Embracing the future: Next gen drives new era of family offices
Sean Koh is a well-known fixture in the music industry. He’s an Asian-American R&B pop sensation who has performed on shows such as “Showtime at the Apollo.” When he was a teenager, he turned down a record contract to be part of a K-pop group, instead choosing to get his undergraduate degree at Wharton. He launched his own record label in his dorm room and has been actively involved in supporting emerging artists ever since.
But what many may not know is that he hails from the prominent Koh family, whose family office had its humble beginnings in South Korea before World War II.
“Coming from an immigrant family that expects you to make it on your own and living with a greater purpose to empower others as ‘ESKOH’ (every situation kan offer hope), I have applied these portions in my own unique ways through music, technology and philanthropy,” he explained, using an acronym that plays on his family name.
Today, Koh is a serial entrepreneur, and not just in the music world. He’s fascinated by technology and is an active speaker on the conference circuit, spreading the word about how he can engage with other investors and make a global impact as a result.
SHROUDED IN SECRECY
Next-gen family members like Koh may be known for their forward-facing outlook and approach and being more public about their deals, but historically, single-family offices have been shrouded in secrecy.
What was once the Holy Grail of family offices was defined as a private entity that directly handles one family’s wealth and invests only on behalf of that family. Given the nature of dealing with extreme wealth, family offices kept a close guard around the details of the family’s structure, business dealings, tax, trust, travel and household management.
Industry experts believe the secrecy dates as far back as 1882 with the creation of John D. Rockefeller Sr.’s family office. The American industrialist and co-founder of the Standard Oil company needed help organizing his complex business operations and his family’s investment needs, thus giving birth to the first American family office.
Since then, prominent families of wealth have followed suit, aspiring to have a “white-glove family office” remaining secretive and discreet on all levels.
Finding a family office was once nearly impossible — there were no SEC filings to search, no website to look up and certainly no social media accounts to follow.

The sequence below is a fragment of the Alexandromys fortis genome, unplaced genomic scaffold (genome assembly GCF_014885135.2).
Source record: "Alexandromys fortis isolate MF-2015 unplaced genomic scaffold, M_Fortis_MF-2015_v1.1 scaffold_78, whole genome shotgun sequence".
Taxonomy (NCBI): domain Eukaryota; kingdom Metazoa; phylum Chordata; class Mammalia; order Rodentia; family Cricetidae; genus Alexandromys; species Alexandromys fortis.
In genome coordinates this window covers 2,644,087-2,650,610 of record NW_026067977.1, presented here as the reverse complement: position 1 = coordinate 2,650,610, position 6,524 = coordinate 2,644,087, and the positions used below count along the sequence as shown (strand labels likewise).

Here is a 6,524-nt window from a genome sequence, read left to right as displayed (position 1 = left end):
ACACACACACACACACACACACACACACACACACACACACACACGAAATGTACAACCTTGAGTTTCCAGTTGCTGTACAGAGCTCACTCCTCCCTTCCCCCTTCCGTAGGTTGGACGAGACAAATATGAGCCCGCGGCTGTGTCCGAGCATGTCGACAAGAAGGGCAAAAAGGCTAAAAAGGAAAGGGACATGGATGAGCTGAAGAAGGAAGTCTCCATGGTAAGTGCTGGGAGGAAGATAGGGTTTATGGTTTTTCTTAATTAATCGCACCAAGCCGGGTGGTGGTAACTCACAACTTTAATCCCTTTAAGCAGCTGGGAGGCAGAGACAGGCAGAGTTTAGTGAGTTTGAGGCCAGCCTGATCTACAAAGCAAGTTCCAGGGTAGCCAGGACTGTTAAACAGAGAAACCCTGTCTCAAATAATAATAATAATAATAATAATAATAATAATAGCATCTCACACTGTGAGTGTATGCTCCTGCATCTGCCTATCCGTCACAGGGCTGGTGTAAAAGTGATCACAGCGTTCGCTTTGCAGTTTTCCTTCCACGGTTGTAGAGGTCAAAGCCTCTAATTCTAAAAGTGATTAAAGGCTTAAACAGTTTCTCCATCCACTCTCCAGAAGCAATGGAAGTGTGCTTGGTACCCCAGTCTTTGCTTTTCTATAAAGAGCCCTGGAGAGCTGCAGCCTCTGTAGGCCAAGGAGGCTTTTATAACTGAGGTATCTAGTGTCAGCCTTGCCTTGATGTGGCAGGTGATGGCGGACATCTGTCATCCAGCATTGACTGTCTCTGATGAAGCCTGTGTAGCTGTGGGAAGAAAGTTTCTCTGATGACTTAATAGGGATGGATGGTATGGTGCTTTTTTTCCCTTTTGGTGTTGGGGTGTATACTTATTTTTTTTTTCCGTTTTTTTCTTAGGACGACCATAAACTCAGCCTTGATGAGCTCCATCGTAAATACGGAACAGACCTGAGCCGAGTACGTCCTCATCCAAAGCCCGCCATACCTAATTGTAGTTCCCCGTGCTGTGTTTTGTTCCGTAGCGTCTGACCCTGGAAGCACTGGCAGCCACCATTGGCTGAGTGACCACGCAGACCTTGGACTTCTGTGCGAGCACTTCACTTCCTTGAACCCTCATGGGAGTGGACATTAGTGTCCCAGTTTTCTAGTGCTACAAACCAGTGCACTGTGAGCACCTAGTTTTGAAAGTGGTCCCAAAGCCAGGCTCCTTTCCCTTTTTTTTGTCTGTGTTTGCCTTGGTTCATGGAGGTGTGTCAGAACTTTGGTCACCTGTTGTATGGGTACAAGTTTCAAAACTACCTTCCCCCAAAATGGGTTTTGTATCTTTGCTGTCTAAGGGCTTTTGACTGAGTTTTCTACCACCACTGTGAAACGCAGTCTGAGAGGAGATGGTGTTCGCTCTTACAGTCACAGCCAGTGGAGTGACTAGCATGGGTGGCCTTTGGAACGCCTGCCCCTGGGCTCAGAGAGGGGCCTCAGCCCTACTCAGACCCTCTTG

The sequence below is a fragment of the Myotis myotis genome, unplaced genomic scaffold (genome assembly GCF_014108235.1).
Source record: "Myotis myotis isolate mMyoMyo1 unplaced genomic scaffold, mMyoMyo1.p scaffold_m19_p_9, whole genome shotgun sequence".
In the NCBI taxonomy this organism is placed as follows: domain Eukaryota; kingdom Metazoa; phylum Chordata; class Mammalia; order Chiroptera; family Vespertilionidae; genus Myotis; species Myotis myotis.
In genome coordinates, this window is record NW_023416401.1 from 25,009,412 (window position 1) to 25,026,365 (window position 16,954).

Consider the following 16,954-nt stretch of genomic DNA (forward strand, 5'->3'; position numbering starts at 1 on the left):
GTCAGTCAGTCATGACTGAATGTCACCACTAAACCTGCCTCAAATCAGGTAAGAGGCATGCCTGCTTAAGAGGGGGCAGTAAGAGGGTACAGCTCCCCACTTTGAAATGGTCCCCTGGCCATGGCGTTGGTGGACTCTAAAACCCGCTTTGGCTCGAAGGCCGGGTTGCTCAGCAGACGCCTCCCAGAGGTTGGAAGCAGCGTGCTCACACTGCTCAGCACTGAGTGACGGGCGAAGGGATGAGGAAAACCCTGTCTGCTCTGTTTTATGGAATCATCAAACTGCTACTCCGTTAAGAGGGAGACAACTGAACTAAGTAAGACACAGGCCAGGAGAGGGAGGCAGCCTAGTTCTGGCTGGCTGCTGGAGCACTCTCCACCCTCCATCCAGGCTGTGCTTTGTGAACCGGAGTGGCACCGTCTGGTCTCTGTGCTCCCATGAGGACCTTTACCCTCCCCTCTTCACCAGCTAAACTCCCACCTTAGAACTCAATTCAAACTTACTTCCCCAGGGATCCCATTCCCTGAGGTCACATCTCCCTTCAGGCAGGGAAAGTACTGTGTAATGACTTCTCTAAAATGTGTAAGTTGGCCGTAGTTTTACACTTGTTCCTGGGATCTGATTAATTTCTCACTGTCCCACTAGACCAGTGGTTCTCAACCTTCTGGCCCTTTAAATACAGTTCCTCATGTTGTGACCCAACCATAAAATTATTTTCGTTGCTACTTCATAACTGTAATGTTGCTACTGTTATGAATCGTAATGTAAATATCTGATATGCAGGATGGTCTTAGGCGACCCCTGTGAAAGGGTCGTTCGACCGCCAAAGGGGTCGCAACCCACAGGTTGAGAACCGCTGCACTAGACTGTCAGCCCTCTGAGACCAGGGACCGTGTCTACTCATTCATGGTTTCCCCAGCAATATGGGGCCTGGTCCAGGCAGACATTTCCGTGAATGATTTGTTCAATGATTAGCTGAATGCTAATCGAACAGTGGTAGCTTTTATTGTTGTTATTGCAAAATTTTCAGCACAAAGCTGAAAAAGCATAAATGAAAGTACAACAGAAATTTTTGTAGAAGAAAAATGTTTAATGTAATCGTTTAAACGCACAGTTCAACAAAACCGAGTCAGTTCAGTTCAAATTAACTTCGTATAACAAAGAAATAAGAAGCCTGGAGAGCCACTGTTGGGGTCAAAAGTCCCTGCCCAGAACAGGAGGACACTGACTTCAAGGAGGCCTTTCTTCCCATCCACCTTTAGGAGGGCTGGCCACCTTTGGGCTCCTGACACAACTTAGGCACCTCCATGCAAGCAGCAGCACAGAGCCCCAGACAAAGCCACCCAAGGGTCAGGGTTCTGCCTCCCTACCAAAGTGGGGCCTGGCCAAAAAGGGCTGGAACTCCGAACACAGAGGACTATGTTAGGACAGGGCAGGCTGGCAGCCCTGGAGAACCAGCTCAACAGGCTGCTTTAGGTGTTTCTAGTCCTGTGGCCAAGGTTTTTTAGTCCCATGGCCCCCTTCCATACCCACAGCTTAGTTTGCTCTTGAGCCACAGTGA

But what worked in the past is being challenged by a new paradigm driven by the rising next generation.
“There used to be this image of a single-family office and wealthy families being below the radar,” said April Rudin, CEO of the Rudin Group. “But the truth is, the radar has changed because of the internet.”
Rudin points out that both private and public information is easily found on the internet today — everything from marriage and birth certificates, addresses, homes in trusts and beyond. “There’s a way of putting together and creating a profile of people, and the next gen already knows this,” she said. “They want to be above the radar but control their message and find something that represents them to their peers.”
Next-gen family members tend to be more entrepreneurial than earlier generations and are excited about the idea of co-investing, taking board seats on companies they invest in and raising capital for exciting new ventures. That's something that prior generations shied away from to avoid being in the limelight.
“If a family made their money in biotech and are looking to diversify, how do they communicate what that biotech experience is and how other families can benefit from their experience?" Rudin said. "Next-geners are not as rigid and think about expertise and are more collaborative about all different types of experience for everyone’s benefit.
Said Jennifer Katrulya, president of the Family Office Association, “The next gen wants to have a voice and create their brand but also be respectful of the family’s legacy.”
German entrepreneur Cris Zimmermann is currently building out his own event in Europe in the fall, dubbed the Medici Gathering to reflect his fascination with the Renaissance. The business owner and serial entrepreneur is looking to collaborate with philanthropic and arts-minded families globally to help further his personal mission.
STEPPING OUT OF THE SHADOWS
Koh is expanding his own business empire and charting his own course while remaining respectful of the generations that came before him. He recently launched the new era of his family office, now called Koherent. He’s actively working on a new business concept called Proof of Reception (PoR) to help companies and businesses validate information from social media sites.
“Social media for me is a double-edged sword," he said. "Having studied at Wharton and being market-centric, my actual motivation for social media is simply that the market is on social media, especially for my music in particular.
"Unfortunately, social media users do not realize that everything they do on those platforms, even their own identity, is owned, controlled and violated by third-party AI algorithms. That's why I invented PoR so that you can free, empower and protect your online portions based on your own preferences.”
At the end of the day, next-gen family members are more willing to put themselves out there than ever before.
Said Rudin: “It’s about the collaboration and not the isolation.”